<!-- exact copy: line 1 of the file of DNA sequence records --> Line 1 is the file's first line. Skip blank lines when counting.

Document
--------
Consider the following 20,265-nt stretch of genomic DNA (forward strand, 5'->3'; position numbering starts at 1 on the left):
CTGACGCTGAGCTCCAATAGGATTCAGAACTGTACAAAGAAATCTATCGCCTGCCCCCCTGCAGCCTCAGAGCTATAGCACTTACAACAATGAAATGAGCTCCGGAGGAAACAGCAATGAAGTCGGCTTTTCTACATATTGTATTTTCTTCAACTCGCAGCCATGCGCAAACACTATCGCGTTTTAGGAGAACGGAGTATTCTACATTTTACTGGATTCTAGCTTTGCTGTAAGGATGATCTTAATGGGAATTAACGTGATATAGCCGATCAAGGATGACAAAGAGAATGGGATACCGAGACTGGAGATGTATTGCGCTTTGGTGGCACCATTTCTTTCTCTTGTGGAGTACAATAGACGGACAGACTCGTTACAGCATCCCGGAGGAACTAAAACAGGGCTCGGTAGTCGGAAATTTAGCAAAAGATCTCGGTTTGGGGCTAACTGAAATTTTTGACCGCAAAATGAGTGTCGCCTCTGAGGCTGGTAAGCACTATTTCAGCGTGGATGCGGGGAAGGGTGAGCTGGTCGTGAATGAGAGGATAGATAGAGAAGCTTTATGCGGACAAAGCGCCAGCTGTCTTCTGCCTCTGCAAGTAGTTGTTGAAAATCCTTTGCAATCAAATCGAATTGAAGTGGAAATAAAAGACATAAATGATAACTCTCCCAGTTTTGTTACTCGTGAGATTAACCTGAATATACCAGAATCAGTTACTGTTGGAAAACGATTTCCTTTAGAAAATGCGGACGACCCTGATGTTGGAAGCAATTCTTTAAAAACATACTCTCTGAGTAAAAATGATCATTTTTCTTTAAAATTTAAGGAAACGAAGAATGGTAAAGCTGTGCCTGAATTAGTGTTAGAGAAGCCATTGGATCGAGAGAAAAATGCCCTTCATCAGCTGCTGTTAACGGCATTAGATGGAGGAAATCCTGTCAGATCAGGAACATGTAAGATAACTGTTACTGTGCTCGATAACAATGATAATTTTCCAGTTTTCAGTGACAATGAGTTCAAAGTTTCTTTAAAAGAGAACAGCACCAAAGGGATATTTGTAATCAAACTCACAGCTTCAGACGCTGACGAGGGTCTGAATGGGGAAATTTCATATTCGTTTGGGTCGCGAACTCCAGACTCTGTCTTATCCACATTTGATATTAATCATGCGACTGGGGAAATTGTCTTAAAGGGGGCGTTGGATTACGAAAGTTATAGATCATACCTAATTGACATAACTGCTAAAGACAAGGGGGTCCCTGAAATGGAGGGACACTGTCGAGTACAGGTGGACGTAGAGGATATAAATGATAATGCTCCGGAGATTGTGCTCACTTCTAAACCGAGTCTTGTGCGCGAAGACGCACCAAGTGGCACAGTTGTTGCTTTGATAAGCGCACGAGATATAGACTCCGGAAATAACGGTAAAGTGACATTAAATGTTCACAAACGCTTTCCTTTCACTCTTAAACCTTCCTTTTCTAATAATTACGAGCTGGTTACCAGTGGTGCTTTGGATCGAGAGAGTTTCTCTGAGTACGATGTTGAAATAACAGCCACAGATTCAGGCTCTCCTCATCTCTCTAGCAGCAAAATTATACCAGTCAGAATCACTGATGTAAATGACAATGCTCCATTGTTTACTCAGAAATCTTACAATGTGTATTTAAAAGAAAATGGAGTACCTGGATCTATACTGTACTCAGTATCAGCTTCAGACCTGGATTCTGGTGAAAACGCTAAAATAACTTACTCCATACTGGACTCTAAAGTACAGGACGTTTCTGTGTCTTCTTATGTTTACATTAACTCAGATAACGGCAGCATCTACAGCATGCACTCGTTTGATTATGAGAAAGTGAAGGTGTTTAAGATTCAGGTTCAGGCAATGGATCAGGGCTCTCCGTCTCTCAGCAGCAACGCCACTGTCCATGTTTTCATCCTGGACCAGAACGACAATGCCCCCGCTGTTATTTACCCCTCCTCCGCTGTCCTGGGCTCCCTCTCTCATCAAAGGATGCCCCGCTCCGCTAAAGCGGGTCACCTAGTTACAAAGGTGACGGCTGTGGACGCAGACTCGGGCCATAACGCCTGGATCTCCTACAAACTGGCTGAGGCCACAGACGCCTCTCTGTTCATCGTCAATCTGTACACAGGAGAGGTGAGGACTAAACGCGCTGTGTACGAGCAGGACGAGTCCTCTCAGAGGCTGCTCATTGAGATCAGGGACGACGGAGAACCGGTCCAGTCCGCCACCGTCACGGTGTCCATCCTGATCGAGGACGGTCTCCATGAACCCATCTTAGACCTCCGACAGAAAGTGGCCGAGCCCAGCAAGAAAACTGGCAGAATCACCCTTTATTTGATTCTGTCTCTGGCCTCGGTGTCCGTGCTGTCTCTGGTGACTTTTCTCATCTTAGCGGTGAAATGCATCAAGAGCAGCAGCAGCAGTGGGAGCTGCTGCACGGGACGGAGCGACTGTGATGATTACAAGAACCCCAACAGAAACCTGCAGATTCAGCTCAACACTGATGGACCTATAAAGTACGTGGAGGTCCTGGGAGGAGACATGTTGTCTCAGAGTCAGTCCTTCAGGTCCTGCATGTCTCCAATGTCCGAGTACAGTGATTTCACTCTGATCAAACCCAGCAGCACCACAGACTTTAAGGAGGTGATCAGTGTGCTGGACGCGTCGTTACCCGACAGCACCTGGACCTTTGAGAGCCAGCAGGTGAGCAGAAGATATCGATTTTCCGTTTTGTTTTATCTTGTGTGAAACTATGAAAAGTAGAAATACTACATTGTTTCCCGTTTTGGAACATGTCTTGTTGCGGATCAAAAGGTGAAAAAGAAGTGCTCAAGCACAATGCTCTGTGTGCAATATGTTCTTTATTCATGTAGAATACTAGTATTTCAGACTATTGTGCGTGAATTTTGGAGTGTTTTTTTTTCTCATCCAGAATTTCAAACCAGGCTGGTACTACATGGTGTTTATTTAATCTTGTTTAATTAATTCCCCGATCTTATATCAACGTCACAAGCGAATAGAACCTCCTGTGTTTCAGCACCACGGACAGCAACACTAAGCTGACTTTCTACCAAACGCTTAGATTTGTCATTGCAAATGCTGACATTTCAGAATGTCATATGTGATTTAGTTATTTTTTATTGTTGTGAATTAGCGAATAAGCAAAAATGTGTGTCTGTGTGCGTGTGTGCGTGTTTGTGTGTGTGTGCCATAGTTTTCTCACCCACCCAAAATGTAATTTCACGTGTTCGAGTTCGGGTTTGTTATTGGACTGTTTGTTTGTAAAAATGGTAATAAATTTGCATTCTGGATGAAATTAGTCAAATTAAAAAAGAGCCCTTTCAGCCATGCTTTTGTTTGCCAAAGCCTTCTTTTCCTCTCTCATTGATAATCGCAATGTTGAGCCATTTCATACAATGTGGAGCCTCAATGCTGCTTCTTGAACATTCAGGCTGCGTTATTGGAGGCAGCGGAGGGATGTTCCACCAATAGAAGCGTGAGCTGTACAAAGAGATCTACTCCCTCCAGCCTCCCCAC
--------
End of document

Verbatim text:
Consider the following 20,265-nt stretch of genomic DNA (forward strand, 5'->3'; position numbering starts at 1 on the left):